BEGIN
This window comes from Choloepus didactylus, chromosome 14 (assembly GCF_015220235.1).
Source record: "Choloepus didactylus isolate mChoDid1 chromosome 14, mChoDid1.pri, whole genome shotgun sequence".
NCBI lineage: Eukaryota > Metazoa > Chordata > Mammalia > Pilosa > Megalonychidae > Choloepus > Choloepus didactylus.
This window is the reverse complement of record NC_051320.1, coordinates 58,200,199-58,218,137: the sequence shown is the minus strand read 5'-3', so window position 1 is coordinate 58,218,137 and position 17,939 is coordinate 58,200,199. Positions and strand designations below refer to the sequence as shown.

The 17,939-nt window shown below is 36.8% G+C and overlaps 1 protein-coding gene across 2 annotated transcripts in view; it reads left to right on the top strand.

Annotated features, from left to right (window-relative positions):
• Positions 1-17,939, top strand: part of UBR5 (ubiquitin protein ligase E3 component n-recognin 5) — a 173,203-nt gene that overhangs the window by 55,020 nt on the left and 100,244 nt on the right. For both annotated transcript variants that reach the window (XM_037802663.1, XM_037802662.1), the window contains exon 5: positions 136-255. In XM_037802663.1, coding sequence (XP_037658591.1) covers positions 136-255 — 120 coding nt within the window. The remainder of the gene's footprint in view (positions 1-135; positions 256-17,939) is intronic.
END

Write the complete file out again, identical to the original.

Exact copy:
This window comes from Choloepus didactylus, chromosome 14 (assembly GCF_015220235.1).
Source record: "Choloepus didactylus isolate mChoDid1 chromosome 14, mChoDid1.pri, whole genome shotgun sequence".
NCBI lineage: Eukaryota > Metazoa > Chordata > Mammalia > Pilosa > Megalonychidae > Choloepus > Choloepus didactylus.
This window is the reverse complement of record NC_051320.1, coordinates 58,200,199-58,218,137: the sequence shown is the minus strand read 5'-3', so window position 1 is coordinate 58,218,137 and position 17,939 is coordinate 58,200,199. Positions and strand designations below refer to the sequence as shown.

The 17,939-nt window shown below is 36.8% G+C and overlaps 1 protein-coding gene across 2 annotated transcripts in view; it reads left to right on the top strand.

Annotated features, from left to right (window-relative positions):
• Positions 1-17,939, top strand: part of UBR5 (ubiquitin protein ligase E3 component n-recognin 5) — a 173,203-nt gene that overhangs the window by 55,020 nt on the left and 100,244 nt on the right. For both annotated transcript variants that reach the window (XM_037802663.1, XM_037802662.1), the window contains exon 5: positions 136-255. In XM_037802663.1, coding sequence (XP_037658591.1) covers positions 136-255 — 120 coding nt within the window. The remainder of the gene's footprint in view (positions 1-135; positions 256-17,939) is intronic.